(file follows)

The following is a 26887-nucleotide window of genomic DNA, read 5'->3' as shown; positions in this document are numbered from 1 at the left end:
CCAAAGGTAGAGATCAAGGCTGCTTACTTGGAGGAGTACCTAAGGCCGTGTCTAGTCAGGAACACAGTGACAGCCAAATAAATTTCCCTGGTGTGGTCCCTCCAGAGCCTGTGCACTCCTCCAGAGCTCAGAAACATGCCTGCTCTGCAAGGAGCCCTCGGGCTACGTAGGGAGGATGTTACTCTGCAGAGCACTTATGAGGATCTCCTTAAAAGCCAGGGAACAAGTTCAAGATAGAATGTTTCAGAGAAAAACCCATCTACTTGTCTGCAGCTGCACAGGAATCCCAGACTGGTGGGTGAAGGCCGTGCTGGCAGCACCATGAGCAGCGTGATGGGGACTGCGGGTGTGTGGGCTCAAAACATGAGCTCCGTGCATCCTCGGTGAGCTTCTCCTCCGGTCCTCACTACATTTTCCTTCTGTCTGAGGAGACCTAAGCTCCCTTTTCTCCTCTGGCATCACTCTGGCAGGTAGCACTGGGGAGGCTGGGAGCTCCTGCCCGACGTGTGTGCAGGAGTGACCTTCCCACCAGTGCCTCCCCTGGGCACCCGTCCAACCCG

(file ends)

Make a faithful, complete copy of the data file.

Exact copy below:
The following is a 26887-nucleotide window of genomic DNA, read 5'->3' as shown; positions in this document are numbered from 1 at the left end:
CCAAAGGTAGAGATCAAGGCTGCTTACTTGGAGGAGTACCTAAGGCCGTGTCTAGTCAGGAACACAGTGACAGCCAAATAAATTTCCCTGGTGTGGTCCCTCCAGAGCCTGTGCACTCCTCCAGAGCTCAGAAACATGCCTGCTCTGCAAGGAGCCCTCGGGCTACGTAGGGAGGATGTTACTCTGCAGAGCACTTATGAGGATCTCCTTAAAAGCCAGGGAACAAGTTCAAGATAGAATGTTTCAGAGAAAAACCCATCTACTTGTCTGCAGCTGCACAGGAATCCCAGACTGGTGGGTGAAGGCCGTGCTGGCAGCACCATGAGCAGCGTGATGGGGACTGCGGGTGTGTGGGCTCAAAACATGAGCTCCGTGCATCCTCGGTGAGCTTCTCCTCCGGTCCTCACTACATTTTCCTTCTGTCTGAGGAGACCTAAGCTCCCTTTTCTCCTCTGGCATCACTCTGGCAGGTAGCACTGGGGAGGCTGGGAGCTCCTGCCCGACGTGTGTGCAGGAGTGACCTTCCCACCAGTGCCTCCCCTGGGCACCCGTCCAACCCG